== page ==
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Surviving ED

Hollay Ghadery
I'm a huge supporter of ending the stigma surrounding all mental illnesses, which is why I support talking to your kids about eating disorder recovery. This said, as a mother of four children under nine years of age and someone who has been in recovery for a while now, there are two things I think everyone should consider before talking to their children. 
Mary-Elizabeth Schurrer
There is a vicious, rampant correlation between eating disorders and bullying—the epidemic is real, and children of all ages can be vulnerable to the mental and physical ramifications. In the United States alone, 65 percent of those with eating disorders have reported that incidents of bullying caused their behaviors to manifest, and 40 percent of children or adolescents are mocked by their peers for weight-related issues.1 This data, compiled by the National Eating Disorders Association (NEDA), also notes that when bullying occurs, a victimized person will often experience bouts of insecurity, poor self-esteem, body image distortion, and an urge to numb the painful emotions. So in order to protect children from these adverse effects, it's crucial to understand the epidemic scale of eating disorders and bullying.
Hollay Ghadery
Mantras for eating disorder recovery work for me. For example, I don't meditate. I have trouble sitting still for more than a few seconds. Even when I do yoga, it's the sweat until you vomit sort, not the calm, restorative kind. All this is to say the idea of mantras do not come easily to me, but using mantras for eating disorder recovery has been a powerful and subtle tool that helps me overcome negative thinking.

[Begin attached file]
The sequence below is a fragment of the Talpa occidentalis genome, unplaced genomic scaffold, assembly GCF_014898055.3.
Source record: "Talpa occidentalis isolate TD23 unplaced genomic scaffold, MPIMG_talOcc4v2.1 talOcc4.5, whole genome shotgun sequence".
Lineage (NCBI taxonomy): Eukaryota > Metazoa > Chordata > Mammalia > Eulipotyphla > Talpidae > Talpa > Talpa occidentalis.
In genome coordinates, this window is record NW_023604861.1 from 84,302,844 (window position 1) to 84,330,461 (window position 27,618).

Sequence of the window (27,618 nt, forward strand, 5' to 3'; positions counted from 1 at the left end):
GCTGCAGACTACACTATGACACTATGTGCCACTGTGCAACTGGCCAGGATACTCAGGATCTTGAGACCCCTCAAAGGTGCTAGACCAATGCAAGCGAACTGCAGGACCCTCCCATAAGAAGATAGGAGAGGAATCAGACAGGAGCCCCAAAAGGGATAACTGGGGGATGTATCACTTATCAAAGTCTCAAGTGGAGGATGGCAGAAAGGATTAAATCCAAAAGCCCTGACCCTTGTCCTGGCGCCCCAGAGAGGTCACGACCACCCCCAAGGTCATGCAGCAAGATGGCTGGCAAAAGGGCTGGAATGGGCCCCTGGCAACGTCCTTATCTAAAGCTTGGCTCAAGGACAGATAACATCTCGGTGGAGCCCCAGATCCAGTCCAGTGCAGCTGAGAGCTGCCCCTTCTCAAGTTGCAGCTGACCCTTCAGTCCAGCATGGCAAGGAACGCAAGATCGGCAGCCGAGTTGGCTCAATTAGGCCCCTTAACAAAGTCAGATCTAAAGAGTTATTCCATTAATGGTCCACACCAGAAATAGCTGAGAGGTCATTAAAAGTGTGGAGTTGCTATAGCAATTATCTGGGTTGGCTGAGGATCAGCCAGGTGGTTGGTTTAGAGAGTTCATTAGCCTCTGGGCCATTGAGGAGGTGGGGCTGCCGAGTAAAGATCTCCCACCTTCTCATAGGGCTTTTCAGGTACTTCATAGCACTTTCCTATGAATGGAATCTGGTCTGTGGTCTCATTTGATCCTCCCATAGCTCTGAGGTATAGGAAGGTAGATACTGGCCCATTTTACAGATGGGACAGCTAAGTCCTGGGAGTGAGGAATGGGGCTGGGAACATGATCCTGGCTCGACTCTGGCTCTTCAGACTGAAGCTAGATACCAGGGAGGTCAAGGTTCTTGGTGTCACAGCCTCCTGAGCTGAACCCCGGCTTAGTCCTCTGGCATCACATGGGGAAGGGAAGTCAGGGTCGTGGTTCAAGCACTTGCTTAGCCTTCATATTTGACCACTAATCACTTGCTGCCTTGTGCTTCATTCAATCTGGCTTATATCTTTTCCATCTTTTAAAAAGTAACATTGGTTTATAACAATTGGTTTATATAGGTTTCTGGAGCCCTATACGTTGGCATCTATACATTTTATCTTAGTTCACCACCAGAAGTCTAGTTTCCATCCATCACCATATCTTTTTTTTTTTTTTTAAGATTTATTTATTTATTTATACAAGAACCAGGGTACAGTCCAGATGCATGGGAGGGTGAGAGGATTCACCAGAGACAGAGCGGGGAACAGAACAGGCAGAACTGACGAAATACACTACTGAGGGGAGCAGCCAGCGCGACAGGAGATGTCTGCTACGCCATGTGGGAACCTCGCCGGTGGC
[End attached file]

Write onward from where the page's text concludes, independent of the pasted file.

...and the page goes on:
Mary-Elizabeth Schurrer
This is a vulnerable admission for me to write, but my 15-year battle with an eating disorder has made an impact on my sexual desire. There—I confessed it openly. I pushed back against the shame, embarrassment, and insecurity that too often silences me on this particular issue.
Hollay Ghadery
For those of us who have or have had eating disorders, the feeling of a full stomach can be an extremely disconcerting sensation. Sitting after a meal while feeling full can cause anxiety and guilt. I've been in recovery for nearly a decade and I still sometimes struggle with feeling full, but learning how to be okay with being full was an important step in my eating disorder (ED) recovery.
Mary-Elizabeth Schurrer
Competitive sports can create poor body image problems which can lead to eating disorders. There are reasons why this happens to both men and women, and there are ways to lessen poor body image and eating disorders in competitive sports.
Hollay Ghadery
I don't believe in eating disorder triggers. Sounds pretty bold, right? We live in a world awash with eating disorder (ED) trigger warnings and those of us who are in ED recovery are constantly warned to avoid our triggers lest we slip back into old habits, and I straight-up say I don't believe in them.
Hollay Ghadery
Many people are often warned against exercising in eating disorder recovery, but that doesn't mean that exercise cannot be part of a healthy, vital recovery journey. In fact, regular and unapologetic exercise was a crucial part of my getting better.
Mary-Elizabeth Schurrer
Social justice and eating disorder recovery are two of the driving forces in my life. It informs my relationships, conversations, and writing, but I cannot take credit for this—eating disorder recovery introduced me to social justice. 
Mary-Elizabeth Schurrer
Eating disorder resolutions for the new year should focus on health, not food, weight, or exercise. All too often in this culture, New Year's resolutions focus on those things. It's just another confirmation that society as a whole is image-obsessed to an unhealthy extreme.